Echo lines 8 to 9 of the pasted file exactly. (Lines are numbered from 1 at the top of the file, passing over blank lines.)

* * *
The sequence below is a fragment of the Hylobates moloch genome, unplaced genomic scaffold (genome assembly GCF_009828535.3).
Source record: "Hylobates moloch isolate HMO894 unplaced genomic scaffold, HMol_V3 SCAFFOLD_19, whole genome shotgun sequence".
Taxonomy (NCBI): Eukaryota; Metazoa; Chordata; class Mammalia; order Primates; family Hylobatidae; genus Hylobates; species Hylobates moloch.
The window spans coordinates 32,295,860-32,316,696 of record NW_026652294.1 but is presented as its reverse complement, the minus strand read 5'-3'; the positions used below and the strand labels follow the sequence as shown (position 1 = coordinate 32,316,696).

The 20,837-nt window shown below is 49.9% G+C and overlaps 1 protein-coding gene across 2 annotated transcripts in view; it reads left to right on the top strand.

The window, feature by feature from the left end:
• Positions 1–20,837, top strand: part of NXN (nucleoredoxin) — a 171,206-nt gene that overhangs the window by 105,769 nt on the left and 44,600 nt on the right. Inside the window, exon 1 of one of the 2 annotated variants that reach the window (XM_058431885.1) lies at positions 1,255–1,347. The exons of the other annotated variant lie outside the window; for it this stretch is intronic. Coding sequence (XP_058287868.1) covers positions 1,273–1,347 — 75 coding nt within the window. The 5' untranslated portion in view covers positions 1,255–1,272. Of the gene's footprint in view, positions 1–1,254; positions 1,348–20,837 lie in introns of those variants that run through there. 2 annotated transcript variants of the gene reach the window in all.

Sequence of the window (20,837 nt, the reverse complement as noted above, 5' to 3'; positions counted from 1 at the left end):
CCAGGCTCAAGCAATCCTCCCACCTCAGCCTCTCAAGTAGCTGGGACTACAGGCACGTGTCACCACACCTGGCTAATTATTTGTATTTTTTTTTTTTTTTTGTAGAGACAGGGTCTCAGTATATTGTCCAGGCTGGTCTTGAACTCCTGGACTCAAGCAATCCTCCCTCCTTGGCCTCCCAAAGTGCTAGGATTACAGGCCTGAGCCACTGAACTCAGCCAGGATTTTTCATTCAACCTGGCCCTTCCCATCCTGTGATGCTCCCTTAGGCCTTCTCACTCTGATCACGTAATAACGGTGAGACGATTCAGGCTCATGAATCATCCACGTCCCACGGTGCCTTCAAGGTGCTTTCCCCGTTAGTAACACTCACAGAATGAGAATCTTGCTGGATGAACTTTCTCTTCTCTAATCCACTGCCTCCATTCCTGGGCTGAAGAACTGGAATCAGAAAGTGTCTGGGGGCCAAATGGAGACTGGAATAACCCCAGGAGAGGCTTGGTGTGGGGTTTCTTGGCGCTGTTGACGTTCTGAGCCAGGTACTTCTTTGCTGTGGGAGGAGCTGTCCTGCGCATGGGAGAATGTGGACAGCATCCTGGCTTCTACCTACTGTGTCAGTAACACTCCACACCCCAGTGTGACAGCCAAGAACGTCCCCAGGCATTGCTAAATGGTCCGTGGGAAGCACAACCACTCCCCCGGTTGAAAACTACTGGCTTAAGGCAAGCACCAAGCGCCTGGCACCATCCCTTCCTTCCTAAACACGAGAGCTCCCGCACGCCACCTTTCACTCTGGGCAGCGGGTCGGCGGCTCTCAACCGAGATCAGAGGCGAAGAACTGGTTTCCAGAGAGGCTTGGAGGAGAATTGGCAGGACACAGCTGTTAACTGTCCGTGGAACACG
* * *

Sequence of the window (20,837 nt, the reverse complement as noted above, 5' to 3'; positions counted from 1 at the left end):
CCAGGCTCAAGCAATCCTCCCACCTCAGCCTCTCAAGTAGCTGGGACTACAGGCACGTGTCACCACACCTGGCTAATTATTTGTATTTTTTTTTTTTTTTTGTAGAGACAGGGTCTCAGTATATTGTCCAGGCTGGTCTTGAACTCCTGGACTCAAGCAATCCTCCCTCCTTGGCCTCCCAAAGTGCTAGGATTACAGGCCTGAGCCACTGAACTCAGCCAGGATTTTTCATTCAACCTGGCCCTTCCCATCCTGTGATGCTCCCTTAGGCCTTCTCACTCTGATCACGTAATAACGGTGAGACGATTCAGGCTCATGAATCATCCACGTCCCACGGTGCCTTCAAGGTGCTTTCCCCGTTAGTAACACTCACAGAATGAGAATCTTGCTGGATGAACTTTCTCTTCTCTAATCCACTGCCTCCATTCCTGGGCTGAAGAACTGGAATCAGAAAGTGTCTGGGGGCCAAATGGAGACTGGAATAACCCCAGGAGAGGCTTGGTGTGGGGTTTCTTGGCGCTGTTGACGTTCTGAGCCAGGTACTTCTTTGCTGTGGGAGGAGCTGTCCTGCGCATGGGAGAATGTGGACAGCATCCTGGCTTCTACCTACTGTGTCAGTAACACTCCACACCCCAGTGTGACAGCCAAGAACGTCCCCAGGCATTGCTAAATGGTCCGTGGGAAGCACAACCACTCCCCCGGTTGAAAACTACTGGCTTAAGGCAAGCACCAAGCGCCTGGCACCATCCCTTCCTTCCTAAACACGAGAGCTCCCGCACGCCACCTTTCACTCTGGGCAGCGGGTCGGCGGCTCTCAACCGAGATCAGAGGCGAAGAACTGGTTTCCAGAGAGGCTTGGAGGAGAATTGGCAGGACACAGCTGTTAACTGTCCGTGGAACACG